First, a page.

Wednesday, November 23, 2005

IETF syslog seems to be back on track

Long time no post ;) It has been busy days, with finaly a healthy discussion on the IETF syslog-sec mailing list. Still, there are (too) few participants, but it looks like the recent events got the group some momentum. The WG is now in danger of being shut down and that seems to drive activity. A new charter is being discussed. It looks like the rejection of previous work will lead to a really good alternative. It is still too early to be sure all will have a good outcome, but in my opinion it looks more promising than any time the past month - especially if you think about a spec becoming implemented.

Wednesday, November 09, 2005

syslog-protocol back to the WG

Sam Hartman (IETF Security Area Director) has rejected the syslog-protocol draft due to missing support in the last IETF meeting. I do not yet know which new non-concensus turned up. I fear it is an re-iteration of arguments already exchanged. I am very curios to have a look at the minutes. Anyhow, if it is yet another re-iteration, I seriously begin to doubt if that activity makes any sense at all... Maybe it is a much better idea just to create some simple TCP-based syslog format, talk to the other implementors... and do it ;)

Friday, October 21, 2005

rfc3195 mailing list...

I've talked with a lot of people about rfc3195 to lots the past days. I've a mixed feeling. Since spring, rfc 3195 is getting momentum. On the other side, the IETF syslog-sec WG is considering removing some parts from RFC 3195 (namely the COOKED profile). The adoption rate in practice is also very low...

Anyhow, the discussions indicated that a lot of folks seem to work on rfc 3195 (well, "a lot" in my terms...), but most of them somewhat isolated. I will now try to solve this issue with a new mailing list. Maybe we can even get some IHE folks onboard.

The list charter is as follows:

The rfc3195 list is targeted towards people interested in RFC 3195-based solutions. It is primarily aimed at implementors, protocol-designers and operators who would like to have insight into the protocol and the various implementations. It carries deeply technical content about protocol interpretations, interoperability of different RFC 3195-based solutions, and discussion about the future of RFC 3195. It also covers news and annoucements about RFC 3195-related projects and products. These items should not be marketingish but rather help inform the community of new arrivals and other important events.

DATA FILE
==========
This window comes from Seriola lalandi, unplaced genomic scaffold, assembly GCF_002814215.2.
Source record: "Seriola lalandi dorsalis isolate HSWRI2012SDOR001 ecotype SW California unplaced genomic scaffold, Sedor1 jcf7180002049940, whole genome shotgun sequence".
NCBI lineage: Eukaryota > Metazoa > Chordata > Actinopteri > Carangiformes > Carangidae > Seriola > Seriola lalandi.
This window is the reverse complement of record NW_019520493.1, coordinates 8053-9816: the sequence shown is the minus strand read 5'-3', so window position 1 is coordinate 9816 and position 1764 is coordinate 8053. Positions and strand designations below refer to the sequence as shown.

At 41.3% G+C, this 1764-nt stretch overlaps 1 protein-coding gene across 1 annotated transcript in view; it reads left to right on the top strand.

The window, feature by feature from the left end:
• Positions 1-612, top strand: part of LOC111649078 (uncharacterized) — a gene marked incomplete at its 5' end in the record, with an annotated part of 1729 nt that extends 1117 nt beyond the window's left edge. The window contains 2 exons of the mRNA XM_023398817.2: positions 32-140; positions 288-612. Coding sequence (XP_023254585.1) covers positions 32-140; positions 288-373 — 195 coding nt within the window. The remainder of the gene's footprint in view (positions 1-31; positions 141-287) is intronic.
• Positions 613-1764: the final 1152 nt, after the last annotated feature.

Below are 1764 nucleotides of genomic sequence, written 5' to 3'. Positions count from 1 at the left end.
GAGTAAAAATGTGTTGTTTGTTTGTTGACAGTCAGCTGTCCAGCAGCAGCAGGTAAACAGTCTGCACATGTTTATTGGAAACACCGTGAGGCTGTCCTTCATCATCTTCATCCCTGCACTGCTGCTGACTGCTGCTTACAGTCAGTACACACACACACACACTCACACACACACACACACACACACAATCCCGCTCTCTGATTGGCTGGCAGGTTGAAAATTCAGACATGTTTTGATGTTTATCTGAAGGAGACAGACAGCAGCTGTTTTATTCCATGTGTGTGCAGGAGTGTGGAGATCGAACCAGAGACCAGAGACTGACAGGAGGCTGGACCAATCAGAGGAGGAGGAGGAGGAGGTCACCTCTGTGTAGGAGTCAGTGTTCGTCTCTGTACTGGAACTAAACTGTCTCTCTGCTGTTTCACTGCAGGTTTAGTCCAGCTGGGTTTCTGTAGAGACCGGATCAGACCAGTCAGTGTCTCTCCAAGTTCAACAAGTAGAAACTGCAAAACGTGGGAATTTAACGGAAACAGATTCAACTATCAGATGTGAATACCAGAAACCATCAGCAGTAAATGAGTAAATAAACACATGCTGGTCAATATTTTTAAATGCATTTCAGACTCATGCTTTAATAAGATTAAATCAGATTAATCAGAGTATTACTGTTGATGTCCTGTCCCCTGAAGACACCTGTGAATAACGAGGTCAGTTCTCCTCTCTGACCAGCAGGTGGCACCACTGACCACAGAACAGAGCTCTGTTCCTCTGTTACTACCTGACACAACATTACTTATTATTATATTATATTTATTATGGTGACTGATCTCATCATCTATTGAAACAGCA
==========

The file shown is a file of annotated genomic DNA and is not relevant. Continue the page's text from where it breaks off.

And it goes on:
Subscription information is available at

I hope this is a useful tool for the community. Let's see how it evolves.

Wednesday, October 19, 2005

rsyslog 1.11.1 released

Today, I have released rsyslog 1.11.1. It now supports BSD config file extension for hostname and program blocks. Initialy, it caught me by surprise that BSD has such considerable extensions. Actually, it looks like I picked the wrong starting point with sysklogd. BSD's syslogd is much more capable (e.g. it has IPv6!) and the code looks somewhat cleaner. Anyhow, now we are too far in the game to reconsider anything. Plus, there is not much code left from the orginal sysklogd. In lines of code, I think rsyslogd has roughly 2.5 times as much code then sysklogd (hopefully not only consisting of bugs ;)).

Today, I've also brought over some patches from sysklogd to those remaining code pieces in rsyslogd. The sysklogd team is *very* conservative with updating the package. In its CVS, there are a number of non-intrusive yet slightly important patches which have not yet made it into the source. The "current" version is now rougly 2 years old... Anyhow, I think I have finally build a considerably more capable and also reliable syslogd than what I started with. It's still a way to go, but I begin to like what I have done. :)

Friday, October 14, 2005

syslog-protocol into the next round...

I am a bit late in posting this. After "last call", syslog-protocol went to AD review. On September 19th, 2005, Sam Hartman has replied with a number of very good questions and suggestions. Obviously, that has pushed us a bit back, but it also has fingerpointed to some very important issues. While I am not happy that syslog-protocol will probably take much longer to complete, I am happy to get it as good as possible. Sam has also mentioned that he will have it reviewed by a number of operators, which is a big plus given the sparse feedback we had so far from that community.

In the mean time, I have looked at most issues on Sam's list and done some text changes. I am right now finalizing on Unicode security, the last thing with outstanding suggestions and feedback by the WG. Hopefully, I'll be able to find consensus some time next week.